Interestingly, most KT strategies tend to hold educational activities (Zwarenstein & Reeves, 2006; Majdzadeh et al., 2008; Wallin, 2009; Reitmanova, 2009; Davis & Davis, 2010; Straus et al., 2011; Wahabi & Al-Ansary, 2011; Grimshaw et al., 2012; Larrivée, Hamelin-Brabant & Lessard, 2012; Armstrong et al., 2013; Bassi et al., 2013; Thomas et al., 2014). Regardless of whether a standalone or combined intervention is used, KT activities may include learning activities (e.g., seminar, lectures, workshops, outreach, trainings and meetings) (Graham et al., 2006; Wahabi & Al-Ansary, 2011; Grimshaw et al., 2012; Armstrong et al., 2013; Bassi et al., 2013; Urquhart et al., 2013) and CPD (Grimshaw et al., 2006; Pablos-Mendez & Shademani, 2006; Santesso & Tugwell, 2006; Davis & Davis, 2010; Metzler & Metz, 2010). Under these circumstances, KT and CPD can be overlapping and confusing (Graham et al., 2006). Kitto et al. (2013) expounded the harmonies, distinctions, and associations of these academic domains. Both KT and CPD aspire to improve collaborations, services, and outcomes, though their underlying approach may differ. CPD gives attention to developing competence and performance of health professionals (Enriquez et al., 2015), whereas KT ensures quality information and tools for the stakeholders. Despite their differences, KT and CPD maintain a mutual relationship and share common challenges. KT adapts theoretical foundations from CPD, while CPD exploits KT as a strong rationale for its strategies.
Subjects and Methods
In pursuit of developing a reflective tool for assessing KT learning in a CPD program, this study embarked on utilizing the tool development framework of IL Ong, MJS Diño, MMP Calimag & FA Hidalgo (2017, unpublished data). In their work, they developed the Inventory of Reflective Vignettes (IRV) to guide them in designing a valid and reliable tool for interprofessional learning. Reflective tests utilize vignettes or hypothetical scenarios for reflection (Datta Gupta, Kristensen & Pozzoli, 2010; Hudson & Cairns, 2014; Gesinde, Temitope & David, 2014) that are proven to be highly correlated with the actual outcomes (Colón-Emeric et al., 2018). It can propel concrete thinking and elicit opinions (Santos-Eggimann & Meylan, 2017). The IRV integrated a six-point Likert scale for reflective measurement of desired competencies (a) prior CPD, (b) upon CPD completion, and (c) during a vignette situation. Following the tool development process, the content design involves literature reviews (Shrader et al., 2017) in identifying key constructs of KT and corresponding items. The designed tool went through expert review (n = 5) for face validation. Similarly, a one-group post-posttest pre-experimental design was adopted in this study to establish the validity and reliability measures of the designed KT assessment tool. Post-posttest design refers to the assessment wherein the learners are tasked to reflect on their prior and current competency level (MacDonald et al., 2010). Implementation of this design avoids bias by eliminating pre-assessment survey, but pre-assessment items were included as part of the post-assessment survey (Bottenberg et al., 2013). In addition, the IRV-KT tool primarily intends to provide a self-assessment of KT competency through reflective learning. The study focused on establishing tool validity and reliability for its potential use in any CPD program. As for the assessment of the learning outcomes, the CPD program had its own authentic performance tests with corresponding scoring rubrics.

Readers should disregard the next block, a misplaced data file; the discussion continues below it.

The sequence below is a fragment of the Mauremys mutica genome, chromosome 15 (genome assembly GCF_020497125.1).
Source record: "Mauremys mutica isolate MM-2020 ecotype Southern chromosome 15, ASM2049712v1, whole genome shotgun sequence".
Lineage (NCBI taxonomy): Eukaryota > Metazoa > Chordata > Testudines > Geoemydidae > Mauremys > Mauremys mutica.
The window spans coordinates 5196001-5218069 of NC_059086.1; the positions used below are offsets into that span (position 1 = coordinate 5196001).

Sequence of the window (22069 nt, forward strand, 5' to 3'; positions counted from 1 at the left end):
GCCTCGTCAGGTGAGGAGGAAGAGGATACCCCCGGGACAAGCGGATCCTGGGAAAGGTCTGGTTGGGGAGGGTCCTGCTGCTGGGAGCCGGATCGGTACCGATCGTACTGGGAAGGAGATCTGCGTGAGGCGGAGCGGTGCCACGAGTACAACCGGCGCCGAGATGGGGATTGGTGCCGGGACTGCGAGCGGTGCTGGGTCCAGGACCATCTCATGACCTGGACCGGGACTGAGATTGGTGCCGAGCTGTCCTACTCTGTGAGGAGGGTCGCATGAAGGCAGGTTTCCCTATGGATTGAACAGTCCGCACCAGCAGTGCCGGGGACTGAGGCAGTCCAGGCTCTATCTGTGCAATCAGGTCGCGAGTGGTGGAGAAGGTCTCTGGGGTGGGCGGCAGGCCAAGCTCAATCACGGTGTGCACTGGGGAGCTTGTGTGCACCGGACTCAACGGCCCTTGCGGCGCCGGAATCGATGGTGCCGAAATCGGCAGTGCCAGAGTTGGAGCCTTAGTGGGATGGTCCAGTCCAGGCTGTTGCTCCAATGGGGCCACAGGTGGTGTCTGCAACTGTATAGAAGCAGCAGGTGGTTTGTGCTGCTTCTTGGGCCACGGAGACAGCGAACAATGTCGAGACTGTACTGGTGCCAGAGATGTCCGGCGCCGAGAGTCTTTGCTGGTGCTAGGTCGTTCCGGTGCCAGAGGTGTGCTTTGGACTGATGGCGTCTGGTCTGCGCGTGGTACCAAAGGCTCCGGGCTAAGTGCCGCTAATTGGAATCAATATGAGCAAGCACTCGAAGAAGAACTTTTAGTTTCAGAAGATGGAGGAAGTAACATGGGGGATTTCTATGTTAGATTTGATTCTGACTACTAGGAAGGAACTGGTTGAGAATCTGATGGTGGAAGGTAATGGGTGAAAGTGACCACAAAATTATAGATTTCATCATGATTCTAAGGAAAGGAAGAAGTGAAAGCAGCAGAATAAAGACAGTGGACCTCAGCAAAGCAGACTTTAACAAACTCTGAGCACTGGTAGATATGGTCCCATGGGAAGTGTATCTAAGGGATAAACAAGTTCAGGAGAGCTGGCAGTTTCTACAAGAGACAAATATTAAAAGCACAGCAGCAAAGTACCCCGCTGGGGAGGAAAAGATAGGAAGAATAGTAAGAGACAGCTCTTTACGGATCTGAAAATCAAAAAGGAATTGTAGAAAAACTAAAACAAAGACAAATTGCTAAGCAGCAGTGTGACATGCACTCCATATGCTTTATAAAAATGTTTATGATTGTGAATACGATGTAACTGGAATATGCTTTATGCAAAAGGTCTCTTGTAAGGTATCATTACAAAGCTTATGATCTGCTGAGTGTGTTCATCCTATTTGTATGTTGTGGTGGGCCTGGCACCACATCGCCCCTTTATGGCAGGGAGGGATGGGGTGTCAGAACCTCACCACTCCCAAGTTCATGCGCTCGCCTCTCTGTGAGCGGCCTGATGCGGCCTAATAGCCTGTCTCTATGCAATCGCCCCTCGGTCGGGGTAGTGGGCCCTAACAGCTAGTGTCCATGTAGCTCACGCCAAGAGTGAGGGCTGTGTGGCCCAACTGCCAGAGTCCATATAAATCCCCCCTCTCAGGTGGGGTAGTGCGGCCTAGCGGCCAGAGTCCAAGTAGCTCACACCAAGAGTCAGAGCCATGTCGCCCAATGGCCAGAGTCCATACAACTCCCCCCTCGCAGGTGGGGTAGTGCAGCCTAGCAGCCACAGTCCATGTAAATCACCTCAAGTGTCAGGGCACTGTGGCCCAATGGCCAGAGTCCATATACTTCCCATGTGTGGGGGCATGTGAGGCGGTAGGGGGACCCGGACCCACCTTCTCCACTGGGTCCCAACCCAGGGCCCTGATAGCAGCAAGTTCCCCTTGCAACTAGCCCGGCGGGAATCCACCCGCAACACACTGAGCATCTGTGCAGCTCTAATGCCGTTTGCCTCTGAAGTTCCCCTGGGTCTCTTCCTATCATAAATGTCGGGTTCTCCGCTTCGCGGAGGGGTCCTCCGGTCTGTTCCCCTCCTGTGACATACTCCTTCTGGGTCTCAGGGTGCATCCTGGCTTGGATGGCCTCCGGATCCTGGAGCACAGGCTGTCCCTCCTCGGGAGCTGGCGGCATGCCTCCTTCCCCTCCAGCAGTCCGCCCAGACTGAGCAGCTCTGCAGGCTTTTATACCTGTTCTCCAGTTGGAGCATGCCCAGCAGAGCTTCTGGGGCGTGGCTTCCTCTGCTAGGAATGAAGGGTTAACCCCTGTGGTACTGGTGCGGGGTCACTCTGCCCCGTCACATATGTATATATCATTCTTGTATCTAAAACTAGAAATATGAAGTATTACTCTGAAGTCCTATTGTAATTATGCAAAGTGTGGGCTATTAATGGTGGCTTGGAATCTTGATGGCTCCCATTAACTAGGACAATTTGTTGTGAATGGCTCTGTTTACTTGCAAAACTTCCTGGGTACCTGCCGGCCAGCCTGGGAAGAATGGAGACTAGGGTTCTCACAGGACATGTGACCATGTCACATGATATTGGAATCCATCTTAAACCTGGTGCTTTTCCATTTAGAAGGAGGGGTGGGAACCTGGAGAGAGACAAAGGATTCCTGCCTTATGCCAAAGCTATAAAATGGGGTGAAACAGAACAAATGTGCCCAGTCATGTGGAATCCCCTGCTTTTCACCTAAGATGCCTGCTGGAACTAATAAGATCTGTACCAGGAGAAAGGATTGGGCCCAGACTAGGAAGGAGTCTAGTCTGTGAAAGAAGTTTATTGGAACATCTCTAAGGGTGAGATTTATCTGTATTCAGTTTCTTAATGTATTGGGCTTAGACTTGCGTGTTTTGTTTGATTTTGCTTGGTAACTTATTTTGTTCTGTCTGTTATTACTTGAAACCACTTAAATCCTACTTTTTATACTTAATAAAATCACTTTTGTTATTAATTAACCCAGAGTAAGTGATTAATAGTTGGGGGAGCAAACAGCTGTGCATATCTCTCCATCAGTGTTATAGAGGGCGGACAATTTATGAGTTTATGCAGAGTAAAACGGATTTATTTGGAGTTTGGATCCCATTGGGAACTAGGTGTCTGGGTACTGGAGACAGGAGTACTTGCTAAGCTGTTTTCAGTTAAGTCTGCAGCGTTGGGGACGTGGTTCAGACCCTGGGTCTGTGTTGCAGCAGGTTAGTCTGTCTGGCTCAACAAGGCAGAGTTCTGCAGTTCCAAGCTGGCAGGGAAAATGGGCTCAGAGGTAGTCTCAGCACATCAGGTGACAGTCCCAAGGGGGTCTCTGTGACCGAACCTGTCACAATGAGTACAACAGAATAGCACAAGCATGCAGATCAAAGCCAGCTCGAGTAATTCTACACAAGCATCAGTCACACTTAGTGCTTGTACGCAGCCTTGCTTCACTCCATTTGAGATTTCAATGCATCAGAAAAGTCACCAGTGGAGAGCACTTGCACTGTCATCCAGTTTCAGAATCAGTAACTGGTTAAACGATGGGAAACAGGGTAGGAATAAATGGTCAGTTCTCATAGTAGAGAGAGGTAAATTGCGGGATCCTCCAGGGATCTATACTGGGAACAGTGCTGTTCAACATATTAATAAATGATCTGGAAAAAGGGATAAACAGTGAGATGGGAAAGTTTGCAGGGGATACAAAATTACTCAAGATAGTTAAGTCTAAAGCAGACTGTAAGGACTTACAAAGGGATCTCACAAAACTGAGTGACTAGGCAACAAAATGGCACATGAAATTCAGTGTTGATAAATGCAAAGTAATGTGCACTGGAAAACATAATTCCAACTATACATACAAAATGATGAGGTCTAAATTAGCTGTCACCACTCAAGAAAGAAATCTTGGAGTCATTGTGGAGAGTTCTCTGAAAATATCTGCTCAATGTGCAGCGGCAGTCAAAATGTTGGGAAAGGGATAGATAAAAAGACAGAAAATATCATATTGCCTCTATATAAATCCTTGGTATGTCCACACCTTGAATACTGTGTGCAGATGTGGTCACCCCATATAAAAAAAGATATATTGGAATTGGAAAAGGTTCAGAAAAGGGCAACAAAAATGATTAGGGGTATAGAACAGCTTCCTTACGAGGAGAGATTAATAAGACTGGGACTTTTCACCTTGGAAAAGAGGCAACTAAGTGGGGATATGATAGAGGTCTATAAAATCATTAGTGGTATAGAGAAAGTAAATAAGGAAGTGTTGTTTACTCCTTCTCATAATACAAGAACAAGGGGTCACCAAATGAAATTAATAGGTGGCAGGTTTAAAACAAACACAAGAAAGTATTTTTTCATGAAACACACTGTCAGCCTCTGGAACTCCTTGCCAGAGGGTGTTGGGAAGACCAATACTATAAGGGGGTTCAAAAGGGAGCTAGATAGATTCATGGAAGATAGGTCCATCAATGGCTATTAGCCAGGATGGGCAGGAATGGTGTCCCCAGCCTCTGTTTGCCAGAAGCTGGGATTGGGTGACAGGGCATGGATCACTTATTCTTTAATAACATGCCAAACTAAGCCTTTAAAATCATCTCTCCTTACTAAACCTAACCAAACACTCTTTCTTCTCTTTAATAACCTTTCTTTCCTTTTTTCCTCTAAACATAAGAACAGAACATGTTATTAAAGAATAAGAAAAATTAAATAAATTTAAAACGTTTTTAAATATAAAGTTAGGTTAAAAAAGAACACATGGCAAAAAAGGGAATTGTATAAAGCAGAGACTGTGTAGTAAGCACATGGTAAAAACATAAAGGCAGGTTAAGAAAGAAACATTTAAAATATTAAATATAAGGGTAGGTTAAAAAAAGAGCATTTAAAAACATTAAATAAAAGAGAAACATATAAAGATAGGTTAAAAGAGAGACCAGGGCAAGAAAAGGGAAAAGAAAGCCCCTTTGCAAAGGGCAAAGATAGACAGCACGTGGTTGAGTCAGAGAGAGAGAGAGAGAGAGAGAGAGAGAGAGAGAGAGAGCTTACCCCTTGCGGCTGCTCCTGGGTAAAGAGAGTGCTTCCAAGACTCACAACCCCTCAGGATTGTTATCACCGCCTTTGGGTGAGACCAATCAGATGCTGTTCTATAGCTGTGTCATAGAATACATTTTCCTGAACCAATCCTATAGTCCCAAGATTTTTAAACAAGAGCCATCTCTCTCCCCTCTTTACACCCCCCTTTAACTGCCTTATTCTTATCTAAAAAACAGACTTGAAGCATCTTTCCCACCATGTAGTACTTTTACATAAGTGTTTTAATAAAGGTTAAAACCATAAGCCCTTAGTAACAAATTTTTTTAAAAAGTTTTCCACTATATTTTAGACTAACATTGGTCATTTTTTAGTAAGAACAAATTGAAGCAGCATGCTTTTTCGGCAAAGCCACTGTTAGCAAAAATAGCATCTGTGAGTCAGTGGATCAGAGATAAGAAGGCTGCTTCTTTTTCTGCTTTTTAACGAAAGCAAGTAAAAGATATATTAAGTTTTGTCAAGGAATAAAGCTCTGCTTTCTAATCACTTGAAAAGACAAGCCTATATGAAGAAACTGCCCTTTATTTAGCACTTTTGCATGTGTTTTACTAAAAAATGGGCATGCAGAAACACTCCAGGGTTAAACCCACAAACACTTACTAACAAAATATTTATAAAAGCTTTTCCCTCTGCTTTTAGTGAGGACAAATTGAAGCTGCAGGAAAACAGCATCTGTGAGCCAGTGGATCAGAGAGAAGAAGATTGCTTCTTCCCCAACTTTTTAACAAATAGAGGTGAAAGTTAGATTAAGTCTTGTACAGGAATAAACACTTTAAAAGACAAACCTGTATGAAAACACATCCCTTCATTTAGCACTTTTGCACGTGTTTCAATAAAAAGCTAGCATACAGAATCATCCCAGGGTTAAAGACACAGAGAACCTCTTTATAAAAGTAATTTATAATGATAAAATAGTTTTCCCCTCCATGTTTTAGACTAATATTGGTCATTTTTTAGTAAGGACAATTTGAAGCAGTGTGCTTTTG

After the research protocol was approved by an accredited ethics review committee of the Philippine Health Research Ethics Board, the pilot study (n = 10) was conducted on November 2017 in a university-offered CPD program using the exploratory method of teaching for health professionals. In this study, health professionals refer to licensed physicians, nurses and allied health workers like physical therapists and pharmacists. All respondents gave written consent prior the CPD program and their privacy was maintained throughout the study. The pilot sample consisted of nurses pursuing postgraduate degrees with equal distribution in terms of gender. The initial Cronbach’s analysis (Table 1) underscores the high internal reliability (α = 0.97) of the designed tool. IRV-KT has excellent item consistency in estimating KT learning in each segment that is before (α = 0.96), after (α = 0.96), and if (α = 0.99). This is likewise reflected on the identified KT constructs, which are creation (α = 0.96) and action (α = 0.96).
|Constructs (n of items)||Before||After||If||Overall|